USA TODAY - The father of Adam Lanza, the Sandy Hook Elementary School shooter who killed his mother, himself and 26 other peoplein 2012, says in his first public remarks on the tragedy that he is sure his son would have killed him too.
"With hindsight, I know Adam would have killed me in a heartbeat, if he'd had the chance. I don't question that for a minute," Peter Lanza tells the New Yorker in a profile published Sunday.
Lanza, noting that 20-year-old Adam had shot his mother Nancy four times, says he believes that was "one for each of us: one for Nancy; one for him; one for Ryan; one for me." Ryan is Peter's other son, who is older than Adam.
The author of the article, Andrew Solomon, writes that Peter Lanza approached him last year as the anniversary of the Dec. 14 shootings approached and met him six times for long interviews.
Lanza says he had not seen his son for two years at the time of the shootings and still does not think the tragedy could have been predicted.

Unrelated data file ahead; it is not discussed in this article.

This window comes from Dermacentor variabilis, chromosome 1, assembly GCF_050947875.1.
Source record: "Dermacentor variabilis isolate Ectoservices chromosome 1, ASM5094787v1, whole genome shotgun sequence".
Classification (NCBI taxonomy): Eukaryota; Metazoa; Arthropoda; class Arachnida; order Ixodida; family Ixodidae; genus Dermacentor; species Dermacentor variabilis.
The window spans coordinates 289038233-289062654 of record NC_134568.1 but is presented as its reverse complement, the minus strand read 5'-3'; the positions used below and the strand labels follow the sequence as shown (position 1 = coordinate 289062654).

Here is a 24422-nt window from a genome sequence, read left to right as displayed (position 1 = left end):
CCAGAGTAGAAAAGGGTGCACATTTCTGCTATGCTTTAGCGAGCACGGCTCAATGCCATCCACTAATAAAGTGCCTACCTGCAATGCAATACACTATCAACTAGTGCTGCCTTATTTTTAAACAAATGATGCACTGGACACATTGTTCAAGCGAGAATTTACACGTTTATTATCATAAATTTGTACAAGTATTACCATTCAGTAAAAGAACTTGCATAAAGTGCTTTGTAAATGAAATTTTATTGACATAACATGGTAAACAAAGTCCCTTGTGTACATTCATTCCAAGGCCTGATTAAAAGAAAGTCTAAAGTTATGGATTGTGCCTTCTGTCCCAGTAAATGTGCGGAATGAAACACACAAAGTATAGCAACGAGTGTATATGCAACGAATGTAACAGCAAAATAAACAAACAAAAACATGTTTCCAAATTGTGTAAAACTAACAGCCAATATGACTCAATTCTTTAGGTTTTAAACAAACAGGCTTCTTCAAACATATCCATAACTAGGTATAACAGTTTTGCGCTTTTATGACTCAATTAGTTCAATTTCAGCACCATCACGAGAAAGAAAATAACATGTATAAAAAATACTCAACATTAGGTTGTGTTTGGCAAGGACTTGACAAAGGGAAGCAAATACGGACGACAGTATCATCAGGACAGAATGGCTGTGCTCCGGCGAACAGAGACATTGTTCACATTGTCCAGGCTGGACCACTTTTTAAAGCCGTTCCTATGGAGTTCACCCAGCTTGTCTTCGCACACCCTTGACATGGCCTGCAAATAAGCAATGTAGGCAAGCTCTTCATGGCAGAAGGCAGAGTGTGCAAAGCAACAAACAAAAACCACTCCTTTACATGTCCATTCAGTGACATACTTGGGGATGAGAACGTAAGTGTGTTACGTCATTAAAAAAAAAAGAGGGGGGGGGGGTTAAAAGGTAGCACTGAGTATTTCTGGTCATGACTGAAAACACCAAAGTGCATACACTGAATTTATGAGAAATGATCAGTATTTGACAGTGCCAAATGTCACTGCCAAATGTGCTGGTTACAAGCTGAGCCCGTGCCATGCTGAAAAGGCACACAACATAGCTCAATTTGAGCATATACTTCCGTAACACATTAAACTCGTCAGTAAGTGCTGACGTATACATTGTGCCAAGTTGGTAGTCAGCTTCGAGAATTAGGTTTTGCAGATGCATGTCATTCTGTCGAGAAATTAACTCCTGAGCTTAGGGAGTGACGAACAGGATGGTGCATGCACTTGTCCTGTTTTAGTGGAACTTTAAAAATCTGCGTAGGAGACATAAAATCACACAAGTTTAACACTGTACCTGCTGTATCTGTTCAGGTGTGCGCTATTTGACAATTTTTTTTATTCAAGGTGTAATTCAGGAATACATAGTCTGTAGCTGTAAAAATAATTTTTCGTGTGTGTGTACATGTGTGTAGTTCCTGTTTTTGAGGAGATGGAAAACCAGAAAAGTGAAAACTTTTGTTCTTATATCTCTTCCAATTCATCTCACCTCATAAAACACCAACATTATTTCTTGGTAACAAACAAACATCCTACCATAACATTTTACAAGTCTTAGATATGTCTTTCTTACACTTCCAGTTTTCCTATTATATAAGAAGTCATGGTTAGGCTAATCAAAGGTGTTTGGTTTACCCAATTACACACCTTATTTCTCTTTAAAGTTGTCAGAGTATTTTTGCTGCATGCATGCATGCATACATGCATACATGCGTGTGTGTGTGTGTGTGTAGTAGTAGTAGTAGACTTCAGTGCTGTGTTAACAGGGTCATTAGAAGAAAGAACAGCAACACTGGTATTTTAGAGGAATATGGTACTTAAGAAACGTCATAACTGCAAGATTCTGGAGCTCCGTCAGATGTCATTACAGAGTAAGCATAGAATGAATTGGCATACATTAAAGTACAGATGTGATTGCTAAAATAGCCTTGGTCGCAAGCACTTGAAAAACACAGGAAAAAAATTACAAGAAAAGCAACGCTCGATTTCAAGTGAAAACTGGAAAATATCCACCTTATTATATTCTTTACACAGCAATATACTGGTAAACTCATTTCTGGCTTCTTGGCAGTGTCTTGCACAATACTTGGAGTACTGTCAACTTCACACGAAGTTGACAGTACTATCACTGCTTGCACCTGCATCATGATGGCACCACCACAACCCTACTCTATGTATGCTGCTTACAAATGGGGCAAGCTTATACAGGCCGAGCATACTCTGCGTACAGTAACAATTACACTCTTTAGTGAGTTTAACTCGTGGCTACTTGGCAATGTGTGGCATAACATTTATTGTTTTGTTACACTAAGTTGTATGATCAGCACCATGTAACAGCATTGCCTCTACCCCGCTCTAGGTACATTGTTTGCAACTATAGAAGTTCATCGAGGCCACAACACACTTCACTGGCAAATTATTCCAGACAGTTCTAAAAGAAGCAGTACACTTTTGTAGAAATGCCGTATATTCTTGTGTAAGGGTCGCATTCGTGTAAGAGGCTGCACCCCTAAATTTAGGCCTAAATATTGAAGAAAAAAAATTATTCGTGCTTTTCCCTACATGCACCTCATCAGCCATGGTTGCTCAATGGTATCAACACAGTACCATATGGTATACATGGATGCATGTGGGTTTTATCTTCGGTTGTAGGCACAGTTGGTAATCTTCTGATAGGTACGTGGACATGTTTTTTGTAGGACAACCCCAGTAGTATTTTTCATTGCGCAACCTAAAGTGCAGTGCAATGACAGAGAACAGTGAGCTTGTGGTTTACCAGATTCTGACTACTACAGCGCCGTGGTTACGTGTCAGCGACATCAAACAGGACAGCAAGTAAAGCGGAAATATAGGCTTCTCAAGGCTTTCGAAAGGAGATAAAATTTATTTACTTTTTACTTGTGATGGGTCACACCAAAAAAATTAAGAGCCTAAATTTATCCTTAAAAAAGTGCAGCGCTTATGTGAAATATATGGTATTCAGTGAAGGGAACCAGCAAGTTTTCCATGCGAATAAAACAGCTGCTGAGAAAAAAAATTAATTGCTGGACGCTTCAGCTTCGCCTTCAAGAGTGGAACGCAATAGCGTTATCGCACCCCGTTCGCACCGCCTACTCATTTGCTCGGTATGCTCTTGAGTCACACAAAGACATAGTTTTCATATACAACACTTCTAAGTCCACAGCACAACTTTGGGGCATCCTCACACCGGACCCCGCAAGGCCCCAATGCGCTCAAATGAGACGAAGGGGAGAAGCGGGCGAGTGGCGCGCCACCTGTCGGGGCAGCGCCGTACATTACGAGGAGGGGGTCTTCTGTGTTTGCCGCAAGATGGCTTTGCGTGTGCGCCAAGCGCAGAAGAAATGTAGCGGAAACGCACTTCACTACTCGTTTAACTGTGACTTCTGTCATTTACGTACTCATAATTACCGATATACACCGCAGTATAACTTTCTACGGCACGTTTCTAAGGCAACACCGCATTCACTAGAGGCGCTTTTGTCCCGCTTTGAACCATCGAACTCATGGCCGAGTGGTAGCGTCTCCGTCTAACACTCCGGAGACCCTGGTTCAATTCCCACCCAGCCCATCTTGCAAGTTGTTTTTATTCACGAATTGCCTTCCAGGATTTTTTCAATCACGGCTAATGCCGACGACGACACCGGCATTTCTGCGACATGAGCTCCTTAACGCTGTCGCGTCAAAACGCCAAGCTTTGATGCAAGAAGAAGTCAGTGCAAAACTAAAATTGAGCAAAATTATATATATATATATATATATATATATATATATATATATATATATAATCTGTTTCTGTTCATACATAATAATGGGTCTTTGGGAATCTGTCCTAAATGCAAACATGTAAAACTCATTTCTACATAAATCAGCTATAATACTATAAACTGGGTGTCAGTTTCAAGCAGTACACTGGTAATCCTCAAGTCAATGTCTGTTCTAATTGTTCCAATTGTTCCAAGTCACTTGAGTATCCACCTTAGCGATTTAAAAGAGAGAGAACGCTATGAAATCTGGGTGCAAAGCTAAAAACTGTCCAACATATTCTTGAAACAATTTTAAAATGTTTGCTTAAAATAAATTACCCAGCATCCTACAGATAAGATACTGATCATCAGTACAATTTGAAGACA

"Any variation on what I did and how my relationship was had to be good, because no outcome could be worse," he says.
At another point, he says, "You can't get any more evil," adding "How much do I beat up on myself about the fact that he's my son? A lot."
Lanza, who had divorced Adam's mother in 2009, says his son began to change during middle school, when he quit playing the saxophone, stopped climbing trees, avoided eye contact, and developed a stiff, lumbering gait.
"It was crystal clear something was wrong," he says. "The social awkwardness, the uncomfortable anxiety, unable to sleep, stress, unable to concentrate, having a hard time learning, the awkward walk, reduced eye contact. You could see the changes occurring."
Peter, who at one point told the New Yorker that he wishes Adam had never been born, says he had offered to meet families of the victims and that two had taken up his offer.
"It's gut-wrenching," he tells the magazine. "A victim's family member told me that they forgave Adam after we spent three hours talking. I didn't even know how to respond.